[2]   Pazarskis, M., Vogiatzogloy, M., Christodoulou, P. and Drogalas, G. (2006) Exploring the Improvement of Corporate Performance after Mergers—The Case of Greece. Department of Business Administration, University of Macedonia, Thessaloniki.

[3]   Ramaswamy, K.P. and Waegelein, J.F. (2003) Firm Financial Performance Following Mergers. Review of Quantitative Finance and Accounting, 20, 115-126.

[4]   Tang, T. (2015) Bidder’s Gain: Evidence from Termination Returns. International Review of Finance, 15, 457-487.

[5]   Healy, P.M., Palepu, K.G. and Ruback, R.S. (1992) Does Corporate Performance Improve after Mergers? Journal of Financial Economics, 31, 135-175.

[6]   Katuu, S. (2013) The Utility of Maturity Models—The ECM Maturity Model within a South African Context. Department of Information Science, University of South Africa, Pretoria.

[7]   Cartwright, S. and Cooper, C.L. (2013) The Impact of Mergers and Acquisitions on People at Work: Existing Research and Issues. In: Cooper, C.L., Eds., From Stress to Wellbeing, Vol. 2, Palgrave Macmillan, London, 131-149.

[8]   Li, C.A. and Pan, K.M. (2013) A Theory of Mergers and Acquisitions: Synergy, Private Benefits, or Hubris Hypothesis.

[9]   Fluck, Z. and Lynch, A.W. (2011). Why Do Firms Merge and Then Divest? A Theory of Financial Synergy. Journal of Business, 72, 319-346.

[10]   Registers (2016) Royal Dutch Shell PLC—Proposed Acquisition of BG Group PLC.

[11]   Eaton, C. (2016) Will An M&A Wave Follow Shell-BG? Investors Hope, Dealmakers Doubt.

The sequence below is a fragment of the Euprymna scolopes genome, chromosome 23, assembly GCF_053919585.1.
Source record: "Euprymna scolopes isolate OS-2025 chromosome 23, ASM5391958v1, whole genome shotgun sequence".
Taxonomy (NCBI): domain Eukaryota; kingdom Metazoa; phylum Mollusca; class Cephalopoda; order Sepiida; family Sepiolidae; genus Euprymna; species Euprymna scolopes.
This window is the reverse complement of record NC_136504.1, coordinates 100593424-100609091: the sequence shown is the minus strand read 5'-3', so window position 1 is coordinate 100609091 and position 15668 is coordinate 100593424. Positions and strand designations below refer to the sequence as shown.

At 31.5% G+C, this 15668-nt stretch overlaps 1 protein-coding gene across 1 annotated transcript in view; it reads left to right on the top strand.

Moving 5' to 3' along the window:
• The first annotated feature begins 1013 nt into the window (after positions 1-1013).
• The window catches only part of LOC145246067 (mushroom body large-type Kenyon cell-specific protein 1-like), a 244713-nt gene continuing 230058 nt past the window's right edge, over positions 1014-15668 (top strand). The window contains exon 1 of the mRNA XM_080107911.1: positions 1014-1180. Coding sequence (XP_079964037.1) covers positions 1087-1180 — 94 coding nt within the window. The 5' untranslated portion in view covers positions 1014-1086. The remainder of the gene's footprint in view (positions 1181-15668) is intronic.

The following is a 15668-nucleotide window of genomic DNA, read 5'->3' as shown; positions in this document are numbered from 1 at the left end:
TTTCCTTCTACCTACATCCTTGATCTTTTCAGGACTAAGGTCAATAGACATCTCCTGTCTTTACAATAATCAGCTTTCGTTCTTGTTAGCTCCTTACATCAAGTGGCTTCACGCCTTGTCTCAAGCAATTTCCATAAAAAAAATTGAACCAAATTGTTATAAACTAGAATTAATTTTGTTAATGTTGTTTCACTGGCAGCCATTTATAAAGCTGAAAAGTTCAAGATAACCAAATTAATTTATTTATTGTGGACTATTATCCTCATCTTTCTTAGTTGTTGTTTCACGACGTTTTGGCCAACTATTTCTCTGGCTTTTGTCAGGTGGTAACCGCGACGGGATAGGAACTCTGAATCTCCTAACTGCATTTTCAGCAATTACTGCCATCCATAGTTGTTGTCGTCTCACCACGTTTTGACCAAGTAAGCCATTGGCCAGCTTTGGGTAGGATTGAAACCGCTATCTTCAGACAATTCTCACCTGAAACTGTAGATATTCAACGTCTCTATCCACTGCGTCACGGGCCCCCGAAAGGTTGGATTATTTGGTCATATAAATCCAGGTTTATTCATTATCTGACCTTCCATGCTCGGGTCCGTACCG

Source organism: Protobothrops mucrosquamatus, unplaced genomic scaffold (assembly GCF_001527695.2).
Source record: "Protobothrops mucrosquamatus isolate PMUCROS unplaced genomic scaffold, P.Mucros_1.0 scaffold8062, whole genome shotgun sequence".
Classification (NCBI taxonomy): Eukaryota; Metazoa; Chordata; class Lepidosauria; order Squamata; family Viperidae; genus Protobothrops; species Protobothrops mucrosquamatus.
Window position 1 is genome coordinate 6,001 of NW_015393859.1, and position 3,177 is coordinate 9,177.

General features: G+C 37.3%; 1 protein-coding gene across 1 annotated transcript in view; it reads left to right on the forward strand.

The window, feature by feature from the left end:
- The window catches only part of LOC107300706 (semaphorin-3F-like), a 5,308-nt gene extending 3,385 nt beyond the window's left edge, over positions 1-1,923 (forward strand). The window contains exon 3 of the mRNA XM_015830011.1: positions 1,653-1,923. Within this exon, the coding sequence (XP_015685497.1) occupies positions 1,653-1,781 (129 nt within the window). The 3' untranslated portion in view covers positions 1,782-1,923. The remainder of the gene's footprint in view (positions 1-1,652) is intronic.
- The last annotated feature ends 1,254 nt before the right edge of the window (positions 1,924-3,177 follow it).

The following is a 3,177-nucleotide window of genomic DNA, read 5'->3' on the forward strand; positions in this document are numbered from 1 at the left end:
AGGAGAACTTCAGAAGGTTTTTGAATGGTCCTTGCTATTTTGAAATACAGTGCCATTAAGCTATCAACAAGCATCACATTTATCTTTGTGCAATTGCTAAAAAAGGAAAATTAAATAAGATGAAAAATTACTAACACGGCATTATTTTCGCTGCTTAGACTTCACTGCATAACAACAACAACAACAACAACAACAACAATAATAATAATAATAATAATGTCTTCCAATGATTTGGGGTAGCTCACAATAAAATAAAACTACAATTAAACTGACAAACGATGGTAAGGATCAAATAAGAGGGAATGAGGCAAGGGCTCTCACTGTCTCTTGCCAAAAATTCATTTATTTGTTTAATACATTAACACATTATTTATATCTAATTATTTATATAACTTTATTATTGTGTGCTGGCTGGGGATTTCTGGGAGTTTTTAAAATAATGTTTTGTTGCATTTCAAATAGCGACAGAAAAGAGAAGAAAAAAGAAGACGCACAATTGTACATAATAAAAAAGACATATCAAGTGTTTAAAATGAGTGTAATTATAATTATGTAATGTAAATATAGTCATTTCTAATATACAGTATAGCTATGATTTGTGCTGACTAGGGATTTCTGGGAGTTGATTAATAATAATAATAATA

[12]   Goldman Sachs (2021) Goldman Sachs. Outlook 2016—Outlook 2016 Infographics.

[13]   Benninga, S. (2014) Financial Modeling. MIT Press, Cambridge, MA.

[14]   Mintzberg H (1987) The Strategy Concept I: Five Ps for Strategy. California Management Review, 30, 11-24.

[15]   Bandy, G. (2013) Financial Management and Accounting in the Public Sector. Routledge, Oxon.

[16]   Yahoo Finance (2016) BG Group PLC.

[17]   Yahoo Finance (2016) Royal Dutch Shell PLC.

[18]   Acton, Q.A. (2013) Issues in Accounting, Administration, and Corporate Governance. Scholarly Editions, Georgia.

[19]   Catanach, A.H. and Feldmann, D. (2011) Advances in Accounting Education: Teaching and Curriculum Innovations. Emerald Group Publishing, Bingley.

[20]   Edward. J.R. (1993) A History of Financial Accounting. 1st Edition, Taylor and Francis Group, Routledge, New York.

[21]   Crowe, T. (2020) Will 2016 Be Royal Dutch Shell’s Worst Year Yet? The Motley Fool.

[22] (2016) Royal Dutch Shell PLC RDSA Stock. London Stock Exchange.

[23]   Nickerson, J. (2020) BG Group Scraps Final Dividend as Earnings Take a Pounding from Low Oil Prices Ahead of Shell Merger. CityAM.

[24]   Draper, N.R. and Smith, H. (2014) Applied Regression Analysis. John Wiley & Sons, Hoboken, NJ.

[25]   Dividend, S. (2016) Reader & Member Testimonials. Sure Dividend.

[26]   Li, Q., Wang, T., Li, P., Liu, L., Gong, Q. and Chen, Y. (2014) The Effect of News and Public Mood on Stock Movements. Information Sciences, 278, 826-840.

[27]   Financial Times (2016) Australia Watchdog Queries Shell-BG £43Bn Deal.

[28]   Gleason, C.A., Bruce Johnson, W. and Li, H. (2013) Valuation Model Use and the Price Target Performance of Sell-Side Equity Analysts. Contemporary Accounting Research, 30, 80-115.

[29]   Hu, Y., Feng, B., Zhang, X., Ngai, E.W.T. and Liu, M. (2015) Stock Trading Rule Discovery with an Evolutionary Trend Following Model. Expert Systems with Applications, 42, 212-222.

[30] (2020)